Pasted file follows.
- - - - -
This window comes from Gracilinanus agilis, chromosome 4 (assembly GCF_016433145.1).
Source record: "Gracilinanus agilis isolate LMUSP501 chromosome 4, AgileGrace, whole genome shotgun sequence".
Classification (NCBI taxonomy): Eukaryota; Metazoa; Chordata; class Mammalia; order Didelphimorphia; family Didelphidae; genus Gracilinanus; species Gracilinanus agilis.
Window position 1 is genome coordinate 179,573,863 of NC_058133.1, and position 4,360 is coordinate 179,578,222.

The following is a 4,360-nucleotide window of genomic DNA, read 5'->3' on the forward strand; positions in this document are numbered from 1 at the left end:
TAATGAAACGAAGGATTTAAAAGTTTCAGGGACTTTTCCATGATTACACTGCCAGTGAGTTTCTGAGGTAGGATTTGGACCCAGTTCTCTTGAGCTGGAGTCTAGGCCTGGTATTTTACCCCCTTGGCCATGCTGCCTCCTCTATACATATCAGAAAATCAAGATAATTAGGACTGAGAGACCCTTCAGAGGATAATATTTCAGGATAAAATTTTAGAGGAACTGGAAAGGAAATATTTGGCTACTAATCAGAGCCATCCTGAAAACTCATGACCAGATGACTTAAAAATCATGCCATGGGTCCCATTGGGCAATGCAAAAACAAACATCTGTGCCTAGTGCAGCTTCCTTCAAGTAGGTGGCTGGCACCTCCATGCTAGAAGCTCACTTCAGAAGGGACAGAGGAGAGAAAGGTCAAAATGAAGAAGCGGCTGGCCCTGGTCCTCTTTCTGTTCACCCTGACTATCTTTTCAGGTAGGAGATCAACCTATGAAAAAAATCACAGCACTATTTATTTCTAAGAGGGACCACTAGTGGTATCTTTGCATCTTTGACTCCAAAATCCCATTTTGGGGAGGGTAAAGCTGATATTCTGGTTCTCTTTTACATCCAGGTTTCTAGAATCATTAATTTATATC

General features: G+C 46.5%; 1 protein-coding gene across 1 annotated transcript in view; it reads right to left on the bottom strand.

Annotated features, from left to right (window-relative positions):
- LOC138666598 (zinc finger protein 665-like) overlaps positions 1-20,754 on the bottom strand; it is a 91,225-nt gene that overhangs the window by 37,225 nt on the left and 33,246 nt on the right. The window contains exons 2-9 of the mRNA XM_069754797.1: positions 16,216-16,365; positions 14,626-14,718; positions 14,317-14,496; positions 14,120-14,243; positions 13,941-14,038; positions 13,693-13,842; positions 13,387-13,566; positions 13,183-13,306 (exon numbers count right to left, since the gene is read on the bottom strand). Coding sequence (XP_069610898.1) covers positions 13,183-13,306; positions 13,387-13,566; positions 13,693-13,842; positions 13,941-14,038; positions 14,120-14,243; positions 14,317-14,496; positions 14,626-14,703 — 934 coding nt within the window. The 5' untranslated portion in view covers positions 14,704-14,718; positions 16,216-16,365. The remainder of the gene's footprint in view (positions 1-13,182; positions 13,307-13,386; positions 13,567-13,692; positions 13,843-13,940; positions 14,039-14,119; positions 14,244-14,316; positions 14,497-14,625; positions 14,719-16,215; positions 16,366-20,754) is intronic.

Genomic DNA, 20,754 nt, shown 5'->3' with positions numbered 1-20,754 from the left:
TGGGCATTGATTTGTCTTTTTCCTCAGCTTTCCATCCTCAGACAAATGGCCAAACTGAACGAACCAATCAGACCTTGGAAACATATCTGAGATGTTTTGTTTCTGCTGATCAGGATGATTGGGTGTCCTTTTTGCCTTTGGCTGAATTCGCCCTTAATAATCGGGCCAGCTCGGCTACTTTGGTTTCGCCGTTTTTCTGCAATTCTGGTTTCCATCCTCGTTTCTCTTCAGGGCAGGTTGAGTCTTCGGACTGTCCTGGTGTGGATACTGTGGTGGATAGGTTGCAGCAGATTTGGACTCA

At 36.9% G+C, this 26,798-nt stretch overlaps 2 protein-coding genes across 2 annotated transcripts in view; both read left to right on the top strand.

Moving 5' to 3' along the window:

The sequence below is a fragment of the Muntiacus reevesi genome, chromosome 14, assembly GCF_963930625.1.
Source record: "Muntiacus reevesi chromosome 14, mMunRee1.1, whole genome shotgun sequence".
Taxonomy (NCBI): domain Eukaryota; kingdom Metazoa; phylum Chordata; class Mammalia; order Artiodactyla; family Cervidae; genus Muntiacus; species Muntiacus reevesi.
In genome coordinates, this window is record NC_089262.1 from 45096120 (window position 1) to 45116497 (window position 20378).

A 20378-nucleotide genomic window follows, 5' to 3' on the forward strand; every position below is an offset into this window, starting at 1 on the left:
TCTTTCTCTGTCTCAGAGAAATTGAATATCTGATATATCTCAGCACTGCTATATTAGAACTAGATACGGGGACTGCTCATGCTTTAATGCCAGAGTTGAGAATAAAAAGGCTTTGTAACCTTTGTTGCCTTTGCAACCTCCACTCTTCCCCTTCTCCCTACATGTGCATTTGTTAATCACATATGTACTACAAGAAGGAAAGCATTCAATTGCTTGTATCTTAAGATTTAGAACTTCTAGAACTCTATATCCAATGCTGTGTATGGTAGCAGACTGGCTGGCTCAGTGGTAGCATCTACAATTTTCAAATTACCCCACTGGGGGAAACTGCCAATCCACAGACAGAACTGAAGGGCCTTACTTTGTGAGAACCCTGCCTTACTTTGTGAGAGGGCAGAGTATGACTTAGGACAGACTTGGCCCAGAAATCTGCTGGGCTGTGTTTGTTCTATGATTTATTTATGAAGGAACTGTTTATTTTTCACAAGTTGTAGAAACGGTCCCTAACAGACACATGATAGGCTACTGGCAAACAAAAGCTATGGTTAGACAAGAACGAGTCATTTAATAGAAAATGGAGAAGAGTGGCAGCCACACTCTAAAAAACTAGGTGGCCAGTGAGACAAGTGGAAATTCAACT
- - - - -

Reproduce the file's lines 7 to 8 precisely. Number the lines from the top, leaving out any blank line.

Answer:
General features: G+C 46.5%; 1 protein-coding gene across 1 annotated transcript in view; it reads right to left on the bottom strand.

Annotated features, from left to right (window-relative positions):